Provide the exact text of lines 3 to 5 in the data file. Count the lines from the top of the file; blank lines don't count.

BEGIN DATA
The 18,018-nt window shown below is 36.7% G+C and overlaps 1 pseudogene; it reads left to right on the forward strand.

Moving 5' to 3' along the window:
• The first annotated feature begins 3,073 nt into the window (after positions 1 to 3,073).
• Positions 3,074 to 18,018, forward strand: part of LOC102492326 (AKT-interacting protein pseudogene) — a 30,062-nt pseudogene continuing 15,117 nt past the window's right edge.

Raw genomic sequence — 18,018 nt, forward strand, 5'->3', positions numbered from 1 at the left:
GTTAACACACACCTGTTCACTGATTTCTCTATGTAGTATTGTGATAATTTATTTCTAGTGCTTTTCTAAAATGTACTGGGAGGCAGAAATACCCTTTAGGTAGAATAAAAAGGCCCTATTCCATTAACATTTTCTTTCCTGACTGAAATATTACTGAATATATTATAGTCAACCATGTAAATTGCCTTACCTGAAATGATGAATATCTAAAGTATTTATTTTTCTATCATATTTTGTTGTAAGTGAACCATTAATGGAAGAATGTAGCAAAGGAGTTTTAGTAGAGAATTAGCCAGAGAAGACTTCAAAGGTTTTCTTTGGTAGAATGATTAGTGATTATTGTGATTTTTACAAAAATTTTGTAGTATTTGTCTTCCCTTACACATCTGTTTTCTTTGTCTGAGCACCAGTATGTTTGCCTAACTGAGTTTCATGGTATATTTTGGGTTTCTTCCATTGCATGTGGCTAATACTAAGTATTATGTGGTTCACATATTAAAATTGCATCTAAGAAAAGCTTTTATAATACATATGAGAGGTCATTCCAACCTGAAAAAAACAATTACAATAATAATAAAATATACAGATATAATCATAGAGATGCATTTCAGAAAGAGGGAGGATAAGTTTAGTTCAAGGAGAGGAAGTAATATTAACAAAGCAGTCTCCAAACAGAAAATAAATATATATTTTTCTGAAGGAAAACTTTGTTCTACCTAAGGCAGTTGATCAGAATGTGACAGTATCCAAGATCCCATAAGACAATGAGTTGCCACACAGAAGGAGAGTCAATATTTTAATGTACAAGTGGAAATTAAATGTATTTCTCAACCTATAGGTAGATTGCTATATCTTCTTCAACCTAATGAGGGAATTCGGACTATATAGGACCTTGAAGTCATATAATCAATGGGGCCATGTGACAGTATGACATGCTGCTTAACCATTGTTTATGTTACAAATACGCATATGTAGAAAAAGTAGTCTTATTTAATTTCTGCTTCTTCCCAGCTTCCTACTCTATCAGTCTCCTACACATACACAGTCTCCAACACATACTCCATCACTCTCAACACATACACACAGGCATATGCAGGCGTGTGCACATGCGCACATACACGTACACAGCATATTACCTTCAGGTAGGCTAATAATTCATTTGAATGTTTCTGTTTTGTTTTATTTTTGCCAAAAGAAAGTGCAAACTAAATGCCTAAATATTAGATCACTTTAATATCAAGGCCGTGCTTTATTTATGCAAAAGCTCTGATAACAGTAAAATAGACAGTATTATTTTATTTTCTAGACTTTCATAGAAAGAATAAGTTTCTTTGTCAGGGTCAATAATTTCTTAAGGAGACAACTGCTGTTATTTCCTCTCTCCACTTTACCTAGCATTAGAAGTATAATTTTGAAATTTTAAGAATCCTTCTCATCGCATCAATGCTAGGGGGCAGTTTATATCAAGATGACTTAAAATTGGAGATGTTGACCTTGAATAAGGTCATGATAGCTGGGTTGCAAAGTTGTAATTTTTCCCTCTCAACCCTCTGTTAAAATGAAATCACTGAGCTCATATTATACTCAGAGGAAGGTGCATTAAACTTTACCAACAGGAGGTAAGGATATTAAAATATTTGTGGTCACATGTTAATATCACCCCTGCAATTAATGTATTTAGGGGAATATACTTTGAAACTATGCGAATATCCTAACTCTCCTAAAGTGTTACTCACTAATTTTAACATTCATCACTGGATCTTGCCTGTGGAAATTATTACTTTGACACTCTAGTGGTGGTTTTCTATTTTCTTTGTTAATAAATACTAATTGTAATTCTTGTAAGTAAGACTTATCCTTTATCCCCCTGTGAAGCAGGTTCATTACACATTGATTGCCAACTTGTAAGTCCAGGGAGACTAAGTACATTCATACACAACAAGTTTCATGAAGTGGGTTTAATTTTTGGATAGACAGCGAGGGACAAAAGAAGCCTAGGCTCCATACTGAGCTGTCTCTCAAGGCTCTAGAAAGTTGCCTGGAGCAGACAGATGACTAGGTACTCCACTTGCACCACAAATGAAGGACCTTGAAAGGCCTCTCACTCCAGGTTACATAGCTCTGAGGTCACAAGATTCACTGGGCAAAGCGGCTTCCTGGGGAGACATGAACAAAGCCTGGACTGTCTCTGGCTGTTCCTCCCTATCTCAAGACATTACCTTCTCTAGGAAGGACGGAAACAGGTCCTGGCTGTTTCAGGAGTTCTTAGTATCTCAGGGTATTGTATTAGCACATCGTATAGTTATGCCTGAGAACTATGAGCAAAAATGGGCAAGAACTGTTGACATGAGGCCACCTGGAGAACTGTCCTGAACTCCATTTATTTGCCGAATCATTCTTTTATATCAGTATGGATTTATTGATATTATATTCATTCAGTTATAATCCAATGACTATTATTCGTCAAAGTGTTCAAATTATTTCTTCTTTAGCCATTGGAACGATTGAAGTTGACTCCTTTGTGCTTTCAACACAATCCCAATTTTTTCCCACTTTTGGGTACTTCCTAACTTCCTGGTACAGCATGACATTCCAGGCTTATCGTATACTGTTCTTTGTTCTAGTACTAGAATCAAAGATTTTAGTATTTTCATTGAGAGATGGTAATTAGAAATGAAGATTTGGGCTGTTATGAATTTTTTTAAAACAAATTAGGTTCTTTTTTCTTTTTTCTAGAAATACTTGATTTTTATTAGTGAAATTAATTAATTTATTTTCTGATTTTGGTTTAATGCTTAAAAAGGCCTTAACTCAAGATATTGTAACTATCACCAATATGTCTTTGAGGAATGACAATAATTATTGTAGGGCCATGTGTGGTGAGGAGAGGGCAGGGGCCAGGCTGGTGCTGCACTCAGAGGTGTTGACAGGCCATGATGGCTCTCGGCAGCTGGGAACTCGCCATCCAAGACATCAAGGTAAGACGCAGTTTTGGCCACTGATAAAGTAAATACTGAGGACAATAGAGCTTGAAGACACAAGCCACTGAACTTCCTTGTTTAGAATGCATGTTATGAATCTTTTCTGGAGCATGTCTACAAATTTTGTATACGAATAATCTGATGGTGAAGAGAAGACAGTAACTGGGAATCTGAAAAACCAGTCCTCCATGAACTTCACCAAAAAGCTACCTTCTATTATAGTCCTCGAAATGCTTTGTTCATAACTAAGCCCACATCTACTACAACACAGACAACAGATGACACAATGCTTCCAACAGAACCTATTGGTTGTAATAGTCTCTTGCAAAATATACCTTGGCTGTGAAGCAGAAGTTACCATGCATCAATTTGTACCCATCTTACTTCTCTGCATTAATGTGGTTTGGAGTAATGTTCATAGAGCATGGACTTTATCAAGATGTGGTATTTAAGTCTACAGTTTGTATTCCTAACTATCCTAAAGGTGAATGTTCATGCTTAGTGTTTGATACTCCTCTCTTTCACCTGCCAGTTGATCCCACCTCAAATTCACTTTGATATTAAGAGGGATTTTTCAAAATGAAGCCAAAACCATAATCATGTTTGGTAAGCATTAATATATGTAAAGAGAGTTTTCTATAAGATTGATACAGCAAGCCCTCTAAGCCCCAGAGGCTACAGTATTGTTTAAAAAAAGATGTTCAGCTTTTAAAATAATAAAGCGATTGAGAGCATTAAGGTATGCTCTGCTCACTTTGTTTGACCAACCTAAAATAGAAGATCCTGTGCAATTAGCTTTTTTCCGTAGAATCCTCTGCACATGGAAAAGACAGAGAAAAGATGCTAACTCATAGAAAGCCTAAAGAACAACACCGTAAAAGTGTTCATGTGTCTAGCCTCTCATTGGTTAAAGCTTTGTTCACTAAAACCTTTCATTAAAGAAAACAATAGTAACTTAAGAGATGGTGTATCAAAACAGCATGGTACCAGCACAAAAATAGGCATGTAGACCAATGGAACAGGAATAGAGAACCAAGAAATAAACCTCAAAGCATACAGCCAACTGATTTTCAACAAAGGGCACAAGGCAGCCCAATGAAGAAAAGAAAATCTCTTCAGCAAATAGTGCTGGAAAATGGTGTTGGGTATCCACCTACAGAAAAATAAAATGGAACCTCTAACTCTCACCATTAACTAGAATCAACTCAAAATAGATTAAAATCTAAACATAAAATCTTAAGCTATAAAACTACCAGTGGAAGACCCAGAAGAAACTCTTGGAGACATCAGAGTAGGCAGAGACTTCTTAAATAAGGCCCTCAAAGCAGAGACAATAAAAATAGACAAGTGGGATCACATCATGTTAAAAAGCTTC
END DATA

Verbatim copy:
• The first annotated feature begins 3,073 nt into the window (after positions 1 to 3,073).
• Positions 3,074 to 18,018, forward strand: part of LOC102492326 (AKT-interacting protein pseudogene) — a 30,062-nt pseudogene continuing 15,117 nt past the window's right edge.

Raw genomic sequence — 18,018 nt, forward strand, 5'->3', positions numbered from 1 at the left: